As our guide to the realm of mood, “a baseline state of being that moves persistently and with radiant evanescence,” Cappello returns throughout Life Breaks In to three metaphors, or motifs: clouds, rooms, and songs or sound. Her associations are idiosyncratic: Joni Mitchell, Charles Burchfield, Viewmaster, for example. But this has the effect of setting loose our own associations—as mine was at the beginning of this review. Yes, of course, “Both Sides Now,” but then there’s also “Cloudy,” or “Moon River.” Cappello is a cultural gourmand, in the best sense, and analyses about this escapable subject become dialogic in this way—triggering our own associations, cultural and autobiographical. I was particularly taken by her discussion of Florence Thomas, whose painstaking construction of magical sets for Viewmaster lead to some of the most centrally poised writing on mood in Life Breaks In, when Cappello connects to our solitary experiences—for those of us of a certain age—of being alone, and she notes, most importantly, quiet, with those small rooms held up to the light:

Moods, in this light, are the things we turn to in order to express what cannot narrate and have no words for. Ineluctably private, moods in a sense manifest some persistent remnant of experiences that exceeded our capacity for representation or symbolization.

But of course it is in making the private public that Cappello performs the difficult duty of the writer, almost but not completely impossible in this case: trying to catch those will-of-the-wisp states of being we all so casually and unthinkingly refer to. She understands that she needs to capture it without killing it, and she does.

Finally, two things. First, Cappello is a Barthesian, and one of her strategies in Life Breaks In is the use of photographs, joined by captions, frequently matched to cause friction, tension, active viewing by the reader. In these and many other instances in the book, she is a student of life’s puncta, or wounds as Barthes conceived them in Camera Lucida. They are personal, individual, and only Cappello can see them in the corners of rooms or photographs, but she allows us to understand how seeing them as she does creates meaning for her: the crossed legs of a boy, like a woman, on a medallion, the inherent sadness of a kitsch porcelain figure of a girl.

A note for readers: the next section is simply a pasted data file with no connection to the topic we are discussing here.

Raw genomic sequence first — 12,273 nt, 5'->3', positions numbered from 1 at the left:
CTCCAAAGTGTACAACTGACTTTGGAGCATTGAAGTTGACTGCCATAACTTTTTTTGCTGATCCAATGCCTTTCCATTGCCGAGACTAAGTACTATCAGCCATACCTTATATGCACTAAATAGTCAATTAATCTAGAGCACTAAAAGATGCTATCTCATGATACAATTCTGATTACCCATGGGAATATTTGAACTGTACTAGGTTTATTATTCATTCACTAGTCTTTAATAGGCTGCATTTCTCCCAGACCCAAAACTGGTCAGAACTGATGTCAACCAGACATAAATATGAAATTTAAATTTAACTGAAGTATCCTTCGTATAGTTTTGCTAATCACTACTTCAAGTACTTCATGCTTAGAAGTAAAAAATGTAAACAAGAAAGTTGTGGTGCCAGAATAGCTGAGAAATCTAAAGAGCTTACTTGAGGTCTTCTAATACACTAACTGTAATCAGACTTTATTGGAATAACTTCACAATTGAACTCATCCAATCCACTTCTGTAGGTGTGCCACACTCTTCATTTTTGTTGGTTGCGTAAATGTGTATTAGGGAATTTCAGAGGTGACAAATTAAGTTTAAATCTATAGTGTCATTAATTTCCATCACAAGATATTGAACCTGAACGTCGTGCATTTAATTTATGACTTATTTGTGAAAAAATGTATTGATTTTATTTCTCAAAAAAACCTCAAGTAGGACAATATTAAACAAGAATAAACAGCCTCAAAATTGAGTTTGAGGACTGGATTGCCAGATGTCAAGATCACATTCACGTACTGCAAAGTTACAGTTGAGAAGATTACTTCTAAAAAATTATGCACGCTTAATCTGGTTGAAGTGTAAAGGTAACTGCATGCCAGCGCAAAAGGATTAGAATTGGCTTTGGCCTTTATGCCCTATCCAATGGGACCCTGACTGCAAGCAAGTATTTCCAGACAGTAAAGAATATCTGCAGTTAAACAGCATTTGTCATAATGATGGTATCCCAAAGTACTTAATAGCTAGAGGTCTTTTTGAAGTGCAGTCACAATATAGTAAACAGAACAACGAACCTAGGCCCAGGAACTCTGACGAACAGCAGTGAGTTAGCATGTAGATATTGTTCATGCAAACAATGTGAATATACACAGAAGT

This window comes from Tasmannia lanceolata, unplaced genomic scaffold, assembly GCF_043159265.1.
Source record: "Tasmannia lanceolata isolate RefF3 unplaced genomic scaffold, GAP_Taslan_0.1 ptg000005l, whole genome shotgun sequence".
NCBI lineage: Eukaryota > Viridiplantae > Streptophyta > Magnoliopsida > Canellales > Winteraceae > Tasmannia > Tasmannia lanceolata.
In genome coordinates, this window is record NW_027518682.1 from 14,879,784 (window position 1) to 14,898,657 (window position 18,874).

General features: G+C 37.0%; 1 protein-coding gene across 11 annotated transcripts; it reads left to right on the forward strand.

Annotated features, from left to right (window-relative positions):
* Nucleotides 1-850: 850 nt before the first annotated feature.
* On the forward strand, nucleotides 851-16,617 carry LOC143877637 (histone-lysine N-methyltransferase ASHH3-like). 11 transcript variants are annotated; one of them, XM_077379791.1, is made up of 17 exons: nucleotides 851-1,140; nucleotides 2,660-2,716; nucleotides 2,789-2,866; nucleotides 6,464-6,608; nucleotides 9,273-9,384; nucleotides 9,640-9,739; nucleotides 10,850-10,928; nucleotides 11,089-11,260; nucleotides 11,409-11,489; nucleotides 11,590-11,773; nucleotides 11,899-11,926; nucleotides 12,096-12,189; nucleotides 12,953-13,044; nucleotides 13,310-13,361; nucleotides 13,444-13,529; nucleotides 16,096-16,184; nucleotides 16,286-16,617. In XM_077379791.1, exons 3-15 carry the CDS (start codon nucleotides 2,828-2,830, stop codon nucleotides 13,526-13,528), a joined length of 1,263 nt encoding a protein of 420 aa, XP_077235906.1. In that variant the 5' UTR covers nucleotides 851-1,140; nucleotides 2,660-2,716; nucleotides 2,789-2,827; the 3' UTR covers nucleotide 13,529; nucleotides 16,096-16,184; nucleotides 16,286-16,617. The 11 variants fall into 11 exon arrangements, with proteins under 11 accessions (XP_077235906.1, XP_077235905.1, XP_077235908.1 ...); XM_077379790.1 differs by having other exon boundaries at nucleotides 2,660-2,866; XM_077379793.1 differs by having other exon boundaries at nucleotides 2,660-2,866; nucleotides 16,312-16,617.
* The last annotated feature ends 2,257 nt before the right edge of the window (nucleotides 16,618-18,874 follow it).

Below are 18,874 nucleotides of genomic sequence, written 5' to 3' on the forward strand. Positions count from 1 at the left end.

Second, Life Breaks In is most powerfully, along with its many other formal modes, an epistle. It’s a missive to the moods of joy inherent in domesticity that the writer shares with her partner, Jean, who shows up in cameo, on the stairs, or in the other room, in asides, and in passing, yet who clearly affects and helps create the atmosphere of her life.

The missive that, in Lacan’s sense, is most clearly delivered, as gratitude and dedication, is to Cappello’s mother, Rosemary. If our hearts and minds are the chambers in which mood inheres, and in which Cappello took refuge from an early age, her mother was the song of liberation that seemed to take and still takes her to that most evanescent liminal place, where perhaps a song, in her voice, is heard from an open window.

Life Breaks In is a book of many moods, certainly. It is also a tour de grace of scholarship, formal invention, and the discovery of hidden corners of emotional articulation: cloud rooms. □

David Lazar is Professor of Creative Writing at Columbia College Chicago. This review of alumna Mary Cappello‘s book was published in The Berlin Journal 30, Fall 2016, pp. 93-94.